(Quebec) “There are no new restrictions” for individuals in the Legault government’s green plan, due to be filed in the fall. The Minister for the Environment and the Fight Against Climate Change, Benoit Charette, instead relies on incentives to push Quebecers to change their habits to reduce greenhouse gas (GHG) emissions.
Posted September 5, 2020 at 5:00 AM
“We don’t mobilize people with blows on the fingers,” he said in an interview. So this is not a coercive plan ”, whether through taxes, tariffs or otherwise.
Like his Transport colleague, François Bonnardel, he is against the idea of levying a $ 50 per vehicle registration tax in Montreal suburbs to fund public transportation, an idea from the Regional Metropolitan Transport Authority and the Montreal Metropolitan Community. This tax has existed for motorists in Montreal for several years.
The “Green Economy Plan” has “improved” since its contents were unveiled by La Presse last spring, says Benoit Charette. He explains in substance that, if orientations remain the same, concrete measures for the next five years will be revealed at the same time, within an implementation policy spread over five years.
The Green Economy Plan represents the government’s strategy to meet its greenhouse gas reduction target, a 37.5% reduction by 2030 from 1990 levels. We focus in particular on the electrification of transportation and conversion. heating systems on fossil fuels, such as heating oil.
However, an expert consulted by La Presse, Pierre-Olivier Pineau, professor at HEC Montréal and holder of the chair in Energy Sector Management, concluded that the plan delivered a 16.45 megatonnes reduction in greenhouse gases, ie a 24% reduction, not 37.5%.
He was right when he said we didn’t have 100% of the efforts identified, and we assume that, because we want to associate the process with precise measures and precise budgets.
Benoit Charette, Minister for the Environment and the fight against climate change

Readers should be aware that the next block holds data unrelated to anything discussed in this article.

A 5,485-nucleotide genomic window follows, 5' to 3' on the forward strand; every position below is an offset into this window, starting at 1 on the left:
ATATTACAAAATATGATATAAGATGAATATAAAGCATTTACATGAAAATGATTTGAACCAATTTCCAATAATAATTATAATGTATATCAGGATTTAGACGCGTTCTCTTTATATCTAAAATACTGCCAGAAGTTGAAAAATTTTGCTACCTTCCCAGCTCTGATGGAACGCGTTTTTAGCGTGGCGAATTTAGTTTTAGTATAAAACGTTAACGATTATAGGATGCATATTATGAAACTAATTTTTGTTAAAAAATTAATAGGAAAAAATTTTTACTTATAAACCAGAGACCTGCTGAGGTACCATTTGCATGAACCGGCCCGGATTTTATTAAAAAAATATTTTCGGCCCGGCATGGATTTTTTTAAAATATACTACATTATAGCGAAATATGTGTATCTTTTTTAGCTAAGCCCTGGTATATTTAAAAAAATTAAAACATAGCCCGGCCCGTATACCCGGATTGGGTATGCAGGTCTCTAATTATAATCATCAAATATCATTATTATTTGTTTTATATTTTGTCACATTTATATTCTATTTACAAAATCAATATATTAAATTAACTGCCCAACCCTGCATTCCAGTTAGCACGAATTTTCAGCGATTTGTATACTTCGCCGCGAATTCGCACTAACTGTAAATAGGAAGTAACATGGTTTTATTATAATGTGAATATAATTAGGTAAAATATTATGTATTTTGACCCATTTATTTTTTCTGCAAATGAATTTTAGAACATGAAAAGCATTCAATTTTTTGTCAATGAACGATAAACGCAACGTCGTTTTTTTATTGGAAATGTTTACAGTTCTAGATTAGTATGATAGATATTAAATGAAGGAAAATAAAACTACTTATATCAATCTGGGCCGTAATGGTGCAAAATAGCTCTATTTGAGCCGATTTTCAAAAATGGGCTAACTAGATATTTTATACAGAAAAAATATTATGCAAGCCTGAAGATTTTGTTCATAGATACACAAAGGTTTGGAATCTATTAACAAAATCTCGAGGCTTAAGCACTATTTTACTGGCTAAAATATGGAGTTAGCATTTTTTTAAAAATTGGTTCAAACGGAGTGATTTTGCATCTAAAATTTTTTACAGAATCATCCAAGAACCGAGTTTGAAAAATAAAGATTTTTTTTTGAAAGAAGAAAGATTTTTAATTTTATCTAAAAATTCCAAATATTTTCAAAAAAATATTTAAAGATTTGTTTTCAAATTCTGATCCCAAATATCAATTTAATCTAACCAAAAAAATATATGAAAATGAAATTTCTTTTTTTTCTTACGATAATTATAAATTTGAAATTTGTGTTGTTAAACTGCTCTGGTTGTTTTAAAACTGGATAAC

The minister assures us that the implementation plan and policy will achieve the target. He adds that an annual accountability report will measure whether the government is “going in the right direction.”
The minister “fully” acknowledges that there is still a lot of skepticism about the Coalition’s green shift in the future Quebec. “This is an area where you can never gather everyone. People, especially in the environment, don’t want to be convinced. So no matter what is done, there will always be dissatisfied people, ”he says.
The Green Economy Plan will have an envelope of just over $ 6 billion over five years, as indicated in the Girard budget. This amount is guaranteed, the minister assures, even though public finances have since plunged into the red due to the COVID-19 pandemic.
Autumn will be very busy for Benoit Charette. He has only just emerged from a marathon in the National Assembly: after more than 100 hours of debate, delegates have just completed the detailed study of his bill 44, which reforms the Green Fund. The minister will have full control over the pot and two organizations, the Green Fund Management Board and Transition Énergie Québec, will be disbanded. The bill “gives a lot of power” to the minister, but there are “safeguards”, he emphasizes. A Scientific Committee, whose advice will be made public, and the Sustainable Development Commissioner will keep a close watch.
Reported every year by the carbon market, a cap and trade system for greenhouse gas emissions allowances between companies. This largely finances the Green Fund.
After a “dramatic” auction last spring, in the midst of a pandemic, “we are now not worried” about revenue imports, the minister said.
He emphasizes that this market in itself is “an existing constraint” for companies, while the citizen pays the price at the gas station. There is no need to add more coercive measures, he said.
After approval of bill 44, Benoit Charette will continue to discuss another legal text, concerning protected areas, this one (bill 46). Quebec is lagging behind in creating such areas.
The minister will also introduce a bill to introduce a deposit of 25 cents on bottles of wine and spirits and 10 cents on all ready-to-use containers from 100 ml to 2 L – such as water bottles and plastic juice and milk cartons. The measure will come into effect gradually from the fall of 2022, after the general election.